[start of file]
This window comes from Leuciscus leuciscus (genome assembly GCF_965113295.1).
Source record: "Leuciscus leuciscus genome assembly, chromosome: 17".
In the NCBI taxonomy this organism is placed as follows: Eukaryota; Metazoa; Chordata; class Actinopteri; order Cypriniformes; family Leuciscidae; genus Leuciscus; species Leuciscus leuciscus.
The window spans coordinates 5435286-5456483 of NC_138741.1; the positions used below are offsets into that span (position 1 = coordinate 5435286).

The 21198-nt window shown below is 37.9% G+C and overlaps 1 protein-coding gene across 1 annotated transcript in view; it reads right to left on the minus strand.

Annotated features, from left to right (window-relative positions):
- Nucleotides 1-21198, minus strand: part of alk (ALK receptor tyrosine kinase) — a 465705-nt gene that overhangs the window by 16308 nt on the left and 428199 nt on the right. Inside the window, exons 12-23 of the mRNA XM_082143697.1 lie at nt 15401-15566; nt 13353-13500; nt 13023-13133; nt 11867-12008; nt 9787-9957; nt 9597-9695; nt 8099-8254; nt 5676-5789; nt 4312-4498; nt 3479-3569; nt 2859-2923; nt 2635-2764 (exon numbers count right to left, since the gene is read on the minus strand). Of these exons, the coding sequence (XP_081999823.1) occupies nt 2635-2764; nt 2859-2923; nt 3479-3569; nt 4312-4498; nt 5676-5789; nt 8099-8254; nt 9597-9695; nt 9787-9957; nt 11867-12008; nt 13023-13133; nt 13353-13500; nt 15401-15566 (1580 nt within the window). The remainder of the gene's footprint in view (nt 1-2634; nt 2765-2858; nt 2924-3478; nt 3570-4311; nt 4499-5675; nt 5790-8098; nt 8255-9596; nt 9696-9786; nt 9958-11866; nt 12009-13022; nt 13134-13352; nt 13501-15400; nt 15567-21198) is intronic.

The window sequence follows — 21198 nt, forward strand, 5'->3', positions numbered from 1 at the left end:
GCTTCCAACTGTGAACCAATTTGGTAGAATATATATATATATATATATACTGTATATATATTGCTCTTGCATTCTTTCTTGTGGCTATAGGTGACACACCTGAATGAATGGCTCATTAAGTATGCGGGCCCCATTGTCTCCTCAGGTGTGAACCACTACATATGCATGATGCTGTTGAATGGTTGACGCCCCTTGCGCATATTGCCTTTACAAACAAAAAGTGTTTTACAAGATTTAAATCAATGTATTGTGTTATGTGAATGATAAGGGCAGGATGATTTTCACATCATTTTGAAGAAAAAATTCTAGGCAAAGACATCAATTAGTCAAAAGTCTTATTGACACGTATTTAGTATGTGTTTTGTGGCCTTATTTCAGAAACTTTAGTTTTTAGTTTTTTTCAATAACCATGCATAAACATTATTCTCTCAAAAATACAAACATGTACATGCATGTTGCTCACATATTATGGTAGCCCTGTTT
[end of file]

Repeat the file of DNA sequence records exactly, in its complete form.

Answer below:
This window comes from Leuciscus leuciscus (genome assembly GCF_965113295.1).
Source record: "Leuciscus leuciscus genome assembly, chromosome: 17".
In the NCBI taxonomy this organism is placed as follows: Eukaryota; Metazoa; Chordata; class Actinopteri; order Cypriniformes; family Leuciscidae; genus Leuciscus; species Leuciscus leuciscus.
The window spans coordinates 5435286-5456483 of NC_138741.1; the positions used below are offsets into that span (position 1 = coordinate 5435286).

The 21198-nt window shown below is 37.9% G+C and overlaps 1 protein-coding gene across 1 annotated transcript in view; it reads right to left on the minus strand.

Annotated features, from left to right (window-relative positions):
- Nucleotides 1-21198, minus strand: part of alk (ALK receptor tyrosine kinase) — a 465705-nt gene that overhangs the window by 16308 nt on the left and 428199 nt on the right. Inside the window, exons 12-23 of the mRNA XM_082143697.1 lie at nt 15401-15566; nt 13353-13500; nt 13023-13133; nt 11867-12008; nt 9787-9957; nt 9597-9695; nt 8099-8254; nt 5676-5789; nt 4312-4498; nt 3479-3569; nt 2859-2923; nt 2635-2764 (exon numbers count right to left, since the gene is read on the minus strand). Of these exons, the coding sequence (XP_081999823.1) occupies nt 2635-2764; nt 2859-2923; nt 3479-3569; nt 4312-4498; nt 5676-5789; nt 8099-8254; nt 9597-9695; nt 9787-9957; nt 11867-12008; nt 13023-13133; nt 13353-13500; nt 15401-15566 (1580 nt within the window). The remainder of the gene's footprint in view (nt 1-2634; nt 2765-2858; nt 2924-3478; nt 3570-4311; nt 4499-5675; nt 5790-8098; nt 8255-9596; nt 9696-9786; nt 9958-11866; nt 12009-13022; nt 13134-13352; nt 13501-15400; nt 15567-21198) is intronic.

The window sequence follows — 21198 nt, forward strand, 5'->3', positions numbered from 1 at the left end:
GCTTCCAACTGTGAACCAATTTGGTAGAATATATATATATATATATATACTGTATATATATTGCTCTTGCATTCTTTCTTGTGGCTATAGGTGACACACCTGAATGAATGGCTCATTAAGTATGCGGGCCCCATTGTCTCCTCAGGTGTGAACCACTACATATGCATGATGCTGTTGAATGGTTGACGCCCCTTGCGCATATTGCCTTTACAAACAAAAAGTGTTTTACAAGATTTAAATCAATGTATTGTGTTATGTGAATGATAAGGGCAGGATGATTTTCACATCATTTTGAAGAAAAAATTCTAGGCAAAGACATCAATTAGTCAAAAGTCTTATTGACACGTATTTAGTATGTGTTTTGTGGCCTTATTTCAGAAACTTTAGTTTTTAGTTTTTTTCAATAACCATGCATAAACATTATTCTCTCAAAAATACAAACATGTACATGCATGTTGCTCACATATTATGGTAGCCCTGTTT